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How the current heat wave is impacting different parts of California


For about 150 million people in the U.S., the Fourth of July long weekend is bringing heat - scorching and possibly dangerous heat - across many states. Las Vegas may see its hottest temperature ever recorded in coming days. There are excessive heat warnings in Mississippi, Arkansas, Arizona, Washington and other states. And here in California, high temperatures have climbed into the triple digits, especially throughout the Central Valley, and parts of this state are facing elevated fire risks. Manola Secaira from CapRadio in Sacramento joins us now. Hi, Manola.


CHANG: OK. So a lot of the West right now is under threat from this heat, but tell us a little more about what's going on in the Central Valley especially.

SECAIRA: Yeah. Yeah. So here in Sacramento, where I am at, we're seeing high temperatures pass 100 degrees every day this week. So today, we might actually reach 112 degrees, which would match our previous record for this day that was set in 1991. We might even pass it, so that's something that we're looking out for. But like you said, we're not alone. A lot of California is seeing similarly high temperatures. The National Weather Service forecasted an extreme heat risk for many parts of the state throughout this week and also into the weekend.

CHANG: But I mean, California generally does get pretty hot in the summer, so how unusual is this heat that we're seeing right now?

SECAIRA: It is true that we see high temperatures pretty typically here during the summer, so this isn't completely out of the ordinary. But what makes this different is how long it's expected to last and that it's happening in early July. So officials with the Weather Service here in Sacramento are saying we're seeing temperatures about 10 to 20 degrees above the norm for this time of year. And then another key part of this is that there's little overnight relief. In central California, that means overnight low temperatures will be somewhere in the 70s and maybe even the 80s.


SECAIRA: And then - yeah, so pretty warm. Medical professionals say it's more dangerous for people, especially vulnerable communities who can't get any relief from the heat even at night now. So while again, this isn't something we've never seen before, it is part of this worrying trend we see with human-driven climate change. Climate science tells us that heat waves are getting longer, more frequent and also more intense.

CHANG: Yeah. And obviously, heat also raises the risk of wild fires. So what is the outlook in California for fires at this point?

SECAIRA: The National Weather Service issued a red-flag warning that covers a huge swath of inland Northern California, which is, again, where I'm at. That means we're seeing weather that makes wildfires starting and spreading just a lot more likely. And then there's this one dangerous fire called the Thompson Fire, which is just a little bit north of Sacramento. And there, around 28,000 people are under an evacuation order. So that fire spread pretty quickly just because of the conditions we're seeing brought on by this heat.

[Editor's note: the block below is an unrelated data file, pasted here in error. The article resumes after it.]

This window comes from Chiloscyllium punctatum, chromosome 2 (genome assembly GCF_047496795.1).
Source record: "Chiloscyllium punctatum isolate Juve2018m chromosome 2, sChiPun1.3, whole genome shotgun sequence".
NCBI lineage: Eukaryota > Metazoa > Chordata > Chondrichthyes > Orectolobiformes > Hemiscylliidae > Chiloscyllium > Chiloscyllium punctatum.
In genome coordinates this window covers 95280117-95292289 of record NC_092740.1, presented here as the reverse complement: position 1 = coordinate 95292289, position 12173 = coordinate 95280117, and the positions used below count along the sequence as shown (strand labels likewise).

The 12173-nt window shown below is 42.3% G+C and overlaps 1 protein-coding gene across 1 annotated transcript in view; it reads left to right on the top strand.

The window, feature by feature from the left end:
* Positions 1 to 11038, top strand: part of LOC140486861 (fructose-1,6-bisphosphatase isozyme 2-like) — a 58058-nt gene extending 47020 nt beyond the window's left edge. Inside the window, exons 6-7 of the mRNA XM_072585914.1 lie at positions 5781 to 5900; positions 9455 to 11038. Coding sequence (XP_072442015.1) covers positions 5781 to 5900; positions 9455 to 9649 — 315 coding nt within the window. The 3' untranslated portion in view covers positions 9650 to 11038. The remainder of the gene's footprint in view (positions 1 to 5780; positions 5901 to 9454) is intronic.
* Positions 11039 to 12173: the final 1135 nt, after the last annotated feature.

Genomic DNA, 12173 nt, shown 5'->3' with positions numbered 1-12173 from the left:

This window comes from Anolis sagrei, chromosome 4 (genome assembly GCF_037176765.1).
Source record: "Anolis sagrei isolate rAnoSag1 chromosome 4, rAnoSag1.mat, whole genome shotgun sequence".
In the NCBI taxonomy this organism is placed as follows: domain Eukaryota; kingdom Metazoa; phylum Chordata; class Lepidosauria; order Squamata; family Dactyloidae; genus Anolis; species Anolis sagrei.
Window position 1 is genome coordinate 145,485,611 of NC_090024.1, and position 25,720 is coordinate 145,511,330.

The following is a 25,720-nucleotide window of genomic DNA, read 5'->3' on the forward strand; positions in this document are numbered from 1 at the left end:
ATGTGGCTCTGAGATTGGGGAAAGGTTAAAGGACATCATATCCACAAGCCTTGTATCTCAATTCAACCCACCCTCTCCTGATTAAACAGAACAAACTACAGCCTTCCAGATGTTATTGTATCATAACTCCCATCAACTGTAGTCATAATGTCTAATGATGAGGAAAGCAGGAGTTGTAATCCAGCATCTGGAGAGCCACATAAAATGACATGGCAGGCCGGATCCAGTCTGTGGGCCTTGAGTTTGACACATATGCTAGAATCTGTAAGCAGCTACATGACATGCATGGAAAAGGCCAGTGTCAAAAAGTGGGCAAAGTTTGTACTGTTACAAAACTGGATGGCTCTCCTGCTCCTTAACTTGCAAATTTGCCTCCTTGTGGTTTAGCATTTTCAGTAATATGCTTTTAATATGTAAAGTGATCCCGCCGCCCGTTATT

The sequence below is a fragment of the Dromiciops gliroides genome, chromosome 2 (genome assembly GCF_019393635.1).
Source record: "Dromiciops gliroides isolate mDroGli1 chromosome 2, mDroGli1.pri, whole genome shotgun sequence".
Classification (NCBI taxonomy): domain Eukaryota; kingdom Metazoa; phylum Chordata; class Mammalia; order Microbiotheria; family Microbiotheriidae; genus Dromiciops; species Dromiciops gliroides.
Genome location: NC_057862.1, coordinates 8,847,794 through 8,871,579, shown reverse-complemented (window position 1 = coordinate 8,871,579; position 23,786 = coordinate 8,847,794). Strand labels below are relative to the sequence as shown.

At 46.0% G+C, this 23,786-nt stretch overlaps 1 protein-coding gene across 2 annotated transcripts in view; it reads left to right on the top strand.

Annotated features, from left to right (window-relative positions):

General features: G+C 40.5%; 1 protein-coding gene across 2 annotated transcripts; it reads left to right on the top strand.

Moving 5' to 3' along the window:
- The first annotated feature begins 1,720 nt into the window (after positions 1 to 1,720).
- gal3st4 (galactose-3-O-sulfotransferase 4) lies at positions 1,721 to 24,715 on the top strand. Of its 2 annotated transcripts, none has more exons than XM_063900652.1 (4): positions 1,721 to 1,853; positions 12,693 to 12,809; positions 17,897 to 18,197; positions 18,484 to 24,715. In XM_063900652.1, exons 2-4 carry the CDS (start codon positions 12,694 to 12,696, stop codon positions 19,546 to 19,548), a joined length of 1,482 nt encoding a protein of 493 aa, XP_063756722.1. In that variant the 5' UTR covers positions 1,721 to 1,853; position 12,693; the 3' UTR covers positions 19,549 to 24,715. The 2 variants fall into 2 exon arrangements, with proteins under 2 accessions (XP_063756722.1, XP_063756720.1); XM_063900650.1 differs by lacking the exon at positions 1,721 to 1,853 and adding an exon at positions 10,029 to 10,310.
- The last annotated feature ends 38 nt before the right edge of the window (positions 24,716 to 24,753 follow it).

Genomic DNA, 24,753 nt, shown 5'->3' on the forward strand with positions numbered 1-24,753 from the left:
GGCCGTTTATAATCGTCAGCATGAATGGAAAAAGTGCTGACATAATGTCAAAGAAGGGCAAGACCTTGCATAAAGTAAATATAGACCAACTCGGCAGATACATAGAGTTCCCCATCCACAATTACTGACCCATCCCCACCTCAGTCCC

And then on top of all that, there's the Fourth of July tomorrow, and that holiday comes with firework. So it's just pretty bad timing.

CHANG: Right.

SECAIRA: Officials throughout Northern California have told me they're advising people to hold off on fireworks in red-flag areas tomorrow since most fires are human-caused, and, you know, that makes it a pretty reasonable concern.

CHANG: Yeah. Well, as we've been mentioning, this heat obviously can be very dangerous. How are officials trying to keep residents safe this summer?

SECAIRA: Right. And it's interesting. Heat is a leading cause of weather-related death. And usually during extreme heat, we're worried about older adults, children, pregnant people. But right now, officials are telling me that it's not just more sensitive populations that could be impacted. It's anyone who's working outside for extended periods of time, anyone spending a lot of time outdoors. So we're seeing cooling centers open up throughout the state, which are places equipped with AC where people can get shelter. And then there's also volunteer efforts I've seen where people are passing out water bottles to unhoused people who are just really in danger during heat waves.

CHANG: That is Manola Secaira with CapRadio. Thank you so much, Manola.

SECAIRA: Yeah, thanks for having me. Transcript provided by NPR, Copyright NPR.

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Manola Secaira
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